Expressive arts such as caller tunes and ring tunes can be an effective method of conflict resolution. According to Dr Sylvia Nannyonga- Tamusuza, an Associate Professor of Music and Head, Department of Performing Arts and Film at Makerere University, communication through caller tunes and other expressive arts is non confrontational, reduces chances of conflicts turning violent and greatly relieves stress.
In her ongoing research titled, “Ring Tunes and Caller Tunes: New Media’s Sustenance of Song Performance Tradition as Women’s Strategy for Domestic Conflict Management among the Baganda of Uganda”, Dr Tamusuza explores the role of expressive arts in resolving conflicts.
Her initial research specifically explored the experiences of underprivileged women in managing conflicts through caller tunes and ring tunes. Presenting her findings at the College of Humanities and Social Sciences (CHUSS) seminar held on 20th September, 2019 at Makerere University, Dr Tamusuza informed participants that many of the women she had interviewed were positive about the effectiveness of caller tunes in resolving conflicts. The women shared experiences of how this form of communication had helped them to peacefully resolve family and other forms of conflict.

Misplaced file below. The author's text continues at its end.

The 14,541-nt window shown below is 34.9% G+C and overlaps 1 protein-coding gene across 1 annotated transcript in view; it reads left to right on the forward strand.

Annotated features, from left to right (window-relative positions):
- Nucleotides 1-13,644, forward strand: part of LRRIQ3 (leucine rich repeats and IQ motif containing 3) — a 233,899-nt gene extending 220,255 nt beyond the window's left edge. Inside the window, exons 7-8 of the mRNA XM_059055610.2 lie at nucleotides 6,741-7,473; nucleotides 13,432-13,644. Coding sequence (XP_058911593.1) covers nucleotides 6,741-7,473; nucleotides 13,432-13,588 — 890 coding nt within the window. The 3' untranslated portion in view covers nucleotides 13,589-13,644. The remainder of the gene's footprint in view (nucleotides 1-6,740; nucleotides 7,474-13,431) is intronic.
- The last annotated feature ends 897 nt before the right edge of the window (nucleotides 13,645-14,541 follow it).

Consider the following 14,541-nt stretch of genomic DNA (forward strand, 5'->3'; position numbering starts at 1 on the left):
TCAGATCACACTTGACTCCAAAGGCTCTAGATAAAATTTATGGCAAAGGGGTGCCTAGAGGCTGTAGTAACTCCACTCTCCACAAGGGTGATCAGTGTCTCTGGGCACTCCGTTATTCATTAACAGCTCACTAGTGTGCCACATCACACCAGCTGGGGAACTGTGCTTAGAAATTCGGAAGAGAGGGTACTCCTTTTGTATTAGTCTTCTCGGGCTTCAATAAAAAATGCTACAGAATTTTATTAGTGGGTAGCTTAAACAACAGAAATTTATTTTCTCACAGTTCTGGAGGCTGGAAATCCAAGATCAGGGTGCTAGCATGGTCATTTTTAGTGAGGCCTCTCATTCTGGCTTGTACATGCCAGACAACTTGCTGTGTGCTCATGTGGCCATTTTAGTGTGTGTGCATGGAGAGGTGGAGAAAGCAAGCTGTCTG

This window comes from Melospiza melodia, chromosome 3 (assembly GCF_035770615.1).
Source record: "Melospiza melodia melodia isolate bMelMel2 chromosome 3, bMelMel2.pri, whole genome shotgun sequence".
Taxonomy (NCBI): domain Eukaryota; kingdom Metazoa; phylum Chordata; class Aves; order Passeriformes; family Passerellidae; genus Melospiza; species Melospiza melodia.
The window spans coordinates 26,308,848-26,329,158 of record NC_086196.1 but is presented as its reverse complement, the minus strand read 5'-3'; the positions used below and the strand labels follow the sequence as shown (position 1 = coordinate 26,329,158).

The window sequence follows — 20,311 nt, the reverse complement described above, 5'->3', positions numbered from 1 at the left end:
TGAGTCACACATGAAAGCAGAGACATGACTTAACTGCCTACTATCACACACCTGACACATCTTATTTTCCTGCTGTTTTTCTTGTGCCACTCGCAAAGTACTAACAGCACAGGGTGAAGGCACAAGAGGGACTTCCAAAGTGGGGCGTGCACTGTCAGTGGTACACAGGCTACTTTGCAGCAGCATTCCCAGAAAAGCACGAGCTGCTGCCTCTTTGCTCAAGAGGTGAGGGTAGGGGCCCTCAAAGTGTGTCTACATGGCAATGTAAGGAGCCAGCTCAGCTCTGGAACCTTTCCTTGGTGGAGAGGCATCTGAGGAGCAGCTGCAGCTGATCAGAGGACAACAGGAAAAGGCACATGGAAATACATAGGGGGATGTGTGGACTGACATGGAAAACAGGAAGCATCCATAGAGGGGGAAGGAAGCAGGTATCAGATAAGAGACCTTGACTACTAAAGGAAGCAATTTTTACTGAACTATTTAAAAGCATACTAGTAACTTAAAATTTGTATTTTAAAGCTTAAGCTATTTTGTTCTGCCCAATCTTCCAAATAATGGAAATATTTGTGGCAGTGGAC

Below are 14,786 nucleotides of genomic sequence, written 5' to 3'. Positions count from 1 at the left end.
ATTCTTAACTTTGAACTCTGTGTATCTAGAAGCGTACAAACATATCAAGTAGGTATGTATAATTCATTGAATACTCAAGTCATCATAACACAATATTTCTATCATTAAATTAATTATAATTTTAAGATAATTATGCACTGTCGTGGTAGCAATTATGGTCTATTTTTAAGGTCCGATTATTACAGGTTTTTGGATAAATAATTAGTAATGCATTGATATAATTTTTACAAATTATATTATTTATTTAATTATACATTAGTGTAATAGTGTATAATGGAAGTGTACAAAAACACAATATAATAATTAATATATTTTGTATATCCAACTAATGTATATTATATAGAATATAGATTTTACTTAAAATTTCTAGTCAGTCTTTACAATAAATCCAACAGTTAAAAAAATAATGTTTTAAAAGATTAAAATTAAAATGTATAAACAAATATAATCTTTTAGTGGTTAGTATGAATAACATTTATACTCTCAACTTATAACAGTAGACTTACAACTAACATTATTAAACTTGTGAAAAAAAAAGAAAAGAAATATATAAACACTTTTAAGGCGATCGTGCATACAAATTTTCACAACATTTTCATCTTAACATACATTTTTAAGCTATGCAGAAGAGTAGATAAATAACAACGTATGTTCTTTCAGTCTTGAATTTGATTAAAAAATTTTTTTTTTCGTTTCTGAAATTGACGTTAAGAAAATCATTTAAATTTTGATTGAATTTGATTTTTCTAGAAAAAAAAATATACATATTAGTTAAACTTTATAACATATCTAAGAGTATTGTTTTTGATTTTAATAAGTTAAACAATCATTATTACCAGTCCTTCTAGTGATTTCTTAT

Dr Tamusuza underscored the importance of reconsidering the use of expressive arts in mitigating conflicts. “Expressive arts offer safe space for talking about conflict. The affected parties can communicate their feelings without hurting anyone and with no limitation in terms of geographical space,” she noted.
However some participants had reservations over the effectiveness of caller tunes noting that in some cases, the intended recipient might not get the message.
They appealed to the presenter to expand her research beyond the “underprivileged women”. They suggested that she explores the perceptions of men and women in all sectors.